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Carbon Sequestration 101
Coastal wetland ecosystems (salt marshes, mangroves, and seagrass beds) can store large quantities carbon for two main reasons:
- Their plants usually grow a lot each year, and in the process, capture (or sequester) large amounts of carbon dioxide (CO2).
- Their soils are largely anaerobic (without oxygen) so carbon that gets incorporated into the soils decomposes very slowly and can persist for hundreds or even thousands of years (carbon storage).
The diagram below details the mechanisms by which carbon moves into and out of coastal wetlands. (please click on the image to enlarge)
Coastal wetlands tend to be very productive ecosystems—meaning that the plants grow a lot each year. As part of the growth process, plants capture carbon dioxide from the air and convert it to plant parts such as leaves, stems, or roots. This process is called “fixation” or “uptake” of carbon dioxide.
Carbon is also lost back to the atmosphere when plants respire (exhale) carbon dioxide, the same way people exhale carbon dioxide. This carbon dioxide is the byproduct of the plants breaking down sugars (i.e. food) and converting it to energy.
Some of the carbon that plants capture gets added to soils either via internal transport in the plant or when plant parts, such as leaves and roots, die and become incorporated into the soil.
Once carbon is in the soil some of it is respired by microbes and returns to the atmosphere as carbon dioxide. However, some of the carbon stays stored in the soils, often for hundreds or even thousands of years, buried deep underground.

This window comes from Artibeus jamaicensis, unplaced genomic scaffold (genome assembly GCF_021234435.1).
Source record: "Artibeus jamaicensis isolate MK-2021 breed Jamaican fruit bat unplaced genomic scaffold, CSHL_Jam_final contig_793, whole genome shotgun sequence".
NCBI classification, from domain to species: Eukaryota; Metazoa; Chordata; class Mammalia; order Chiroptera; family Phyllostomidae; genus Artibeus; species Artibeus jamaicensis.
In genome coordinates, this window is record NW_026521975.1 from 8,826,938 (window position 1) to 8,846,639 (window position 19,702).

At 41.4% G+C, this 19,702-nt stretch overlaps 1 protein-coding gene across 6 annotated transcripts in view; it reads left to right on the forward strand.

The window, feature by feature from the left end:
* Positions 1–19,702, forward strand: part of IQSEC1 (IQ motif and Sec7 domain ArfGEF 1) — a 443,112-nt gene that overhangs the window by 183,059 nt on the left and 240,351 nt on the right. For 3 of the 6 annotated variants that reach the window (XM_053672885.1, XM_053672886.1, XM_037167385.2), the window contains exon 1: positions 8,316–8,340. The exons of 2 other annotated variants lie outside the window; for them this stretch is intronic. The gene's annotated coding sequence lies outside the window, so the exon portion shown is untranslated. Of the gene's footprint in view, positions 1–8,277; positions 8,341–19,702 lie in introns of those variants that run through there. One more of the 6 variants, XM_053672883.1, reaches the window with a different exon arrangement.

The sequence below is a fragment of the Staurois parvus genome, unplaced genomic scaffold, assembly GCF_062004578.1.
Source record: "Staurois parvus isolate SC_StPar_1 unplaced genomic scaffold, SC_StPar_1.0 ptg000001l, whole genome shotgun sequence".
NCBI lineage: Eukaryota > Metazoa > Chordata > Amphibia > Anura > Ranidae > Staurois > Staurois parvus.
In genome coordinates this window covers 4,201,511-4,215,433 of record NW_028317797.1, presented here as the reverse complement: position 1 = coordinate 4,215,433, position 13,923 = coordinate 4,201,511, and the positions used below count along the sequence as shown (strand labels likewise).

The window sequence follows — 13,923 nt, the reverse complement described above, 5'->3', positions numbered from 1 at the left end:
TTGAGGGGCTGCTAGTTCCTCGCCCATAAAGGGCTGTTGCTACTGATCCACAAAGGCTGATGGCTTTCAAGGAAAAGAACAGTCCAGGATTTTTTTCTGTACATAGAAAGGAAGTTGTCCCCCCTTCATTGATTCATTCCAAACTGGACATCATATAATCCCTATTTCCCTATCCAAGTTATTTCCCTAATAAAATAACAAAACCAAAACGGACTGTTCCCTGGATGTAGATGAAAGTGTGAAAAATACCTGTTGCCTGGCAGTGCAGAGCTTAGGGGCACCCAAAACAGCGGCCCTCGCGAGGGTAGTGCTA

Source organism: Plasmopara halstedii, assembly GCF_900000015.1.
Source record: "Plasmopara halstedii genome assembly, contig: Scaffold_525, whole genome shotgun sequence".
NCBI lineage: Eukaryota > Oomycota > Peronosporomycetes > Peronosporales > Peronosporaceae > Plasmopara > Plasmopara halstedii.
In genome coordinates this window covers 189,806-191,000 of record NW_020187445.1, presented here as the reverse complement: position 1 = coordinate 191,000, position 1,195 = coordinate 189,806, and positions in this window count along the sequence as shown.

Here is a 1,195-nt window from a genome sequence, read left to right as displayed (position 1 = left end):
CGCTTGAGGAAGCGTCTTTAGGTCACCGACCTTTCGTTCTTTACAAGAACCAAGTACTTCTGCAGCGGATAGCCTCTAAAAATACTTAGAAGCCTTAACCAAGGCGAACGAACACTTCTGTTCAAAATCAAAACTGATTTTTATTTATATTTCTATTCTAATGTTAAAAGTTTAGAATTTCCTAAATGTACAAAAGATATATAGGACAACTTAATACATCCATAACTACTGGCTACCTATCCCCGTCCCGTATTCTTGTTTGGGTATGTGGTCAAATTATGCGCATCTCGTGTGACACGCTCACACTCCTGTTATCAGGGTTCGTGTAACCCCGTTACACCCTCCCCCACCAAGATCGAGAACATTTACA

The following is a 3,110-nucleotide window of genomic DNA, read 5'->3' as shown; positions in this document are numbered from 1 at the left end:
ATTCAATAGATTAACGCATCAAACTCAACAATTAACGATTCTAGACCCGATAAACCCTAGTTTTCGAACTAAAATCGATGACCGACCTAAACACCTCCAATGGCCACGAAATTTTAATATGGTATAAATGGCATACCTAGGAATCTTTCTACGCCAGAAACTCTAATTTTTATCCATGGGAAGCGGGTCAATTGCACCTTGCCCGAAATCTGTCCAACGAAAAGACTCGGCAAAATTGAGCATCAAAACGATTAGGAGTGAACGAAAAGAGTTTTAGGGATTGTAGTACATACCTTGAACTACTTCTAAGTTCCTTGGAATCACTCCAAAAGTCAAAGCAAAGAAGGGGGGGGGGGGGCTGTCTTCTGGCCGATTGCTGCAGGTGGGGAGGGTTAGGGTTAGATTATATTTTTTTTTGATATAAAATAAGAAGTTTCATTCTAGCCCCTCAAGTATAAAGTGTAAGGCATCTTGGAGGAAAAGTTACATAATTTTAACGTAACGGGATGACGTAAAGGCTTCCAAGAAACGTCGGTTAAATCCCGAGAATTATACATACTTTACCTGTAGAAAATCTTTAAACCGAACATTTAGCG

Why are Anaerobic Soils Important?
One reason coastal wetlands are particularly good at storing carbon is because the soils are largely anaerobic, which means they lack oxygen.
In most coastal wetlands there is usually a thin layer of soil that is oxygenated and above water, but the remainder of the soil is submerged in water. Oxygen diffuses very slowly through water, so saturated (wet) soils in these wetland habitats tend to have little to no oxygen present.
Decomposition of organic plant material is much slower when there is no oxygen present, so the carbon present in this plant material remains intact, rather than being broken down by microbes and respired back to the atmosphere. As a result, wetlands are very good carbon sinks (meaning they store a lot of carbon).
In summary, coastal wetlands are particularly good at storing carbon because the plants annually sequester (capture) a lot of carbon and then these ecosystems store carbon for long periods of time in their soils.